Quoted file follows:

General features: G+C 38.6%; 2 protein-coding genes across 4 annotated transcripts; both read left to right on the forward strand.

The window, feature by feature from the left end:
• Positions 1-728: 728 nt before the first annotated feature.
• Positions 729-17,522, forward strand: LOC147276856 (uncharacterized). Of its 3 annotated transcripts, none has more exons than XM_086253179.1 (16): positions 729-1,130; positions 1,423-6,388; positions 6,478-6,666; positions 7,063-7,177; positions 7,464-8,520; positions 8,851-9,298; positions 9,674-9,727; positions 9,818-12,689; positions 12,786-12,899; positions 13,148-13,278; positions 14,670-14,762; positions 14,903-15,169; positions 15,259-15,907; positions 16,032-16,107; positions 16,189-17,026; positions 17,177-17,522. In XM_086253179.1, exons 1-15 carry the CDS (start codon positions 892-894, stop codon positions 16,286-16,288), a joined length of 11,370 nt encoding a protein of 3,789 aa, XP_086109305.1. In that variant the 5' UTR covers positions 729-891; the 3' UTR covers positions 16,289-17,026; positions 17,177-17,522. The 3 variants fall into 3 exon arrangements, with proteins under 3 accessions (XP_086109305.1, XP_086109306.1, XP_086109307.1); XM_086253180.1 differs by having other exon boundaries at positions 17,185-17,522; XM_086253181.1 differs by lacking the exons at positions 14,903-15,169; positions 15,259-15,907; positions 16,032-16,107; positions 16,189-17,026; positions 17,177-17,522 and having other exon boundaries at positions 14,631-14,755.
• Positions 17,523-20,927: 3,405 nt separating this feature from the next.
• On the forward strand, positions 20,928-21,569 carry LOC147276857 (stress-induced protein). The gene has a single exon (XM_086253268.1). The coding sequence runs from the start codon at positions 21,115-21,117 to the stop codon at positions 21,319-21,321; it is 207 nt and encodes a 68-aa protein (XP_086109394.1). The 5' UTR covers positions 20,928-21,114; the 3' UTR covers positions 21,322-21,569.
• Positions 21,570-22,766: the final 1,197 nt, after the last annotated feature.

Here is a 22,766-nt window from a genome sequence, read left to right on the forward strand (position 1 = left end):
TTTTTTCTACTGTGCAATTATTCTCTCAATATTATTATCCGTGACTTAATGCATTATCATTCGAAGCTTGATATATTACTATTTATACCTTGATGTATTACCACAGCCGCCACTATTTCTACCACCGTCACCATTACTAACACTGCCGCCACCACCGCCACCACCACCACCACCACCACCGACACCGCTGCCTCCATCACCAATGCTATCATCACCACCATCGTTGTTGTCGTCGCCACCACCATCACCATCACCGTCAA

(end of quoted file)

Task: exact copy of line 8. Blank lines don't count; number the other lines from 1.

Here is a 22,766-nt window from a genome sequence, read left to right on the forward strand (position 1 = left end):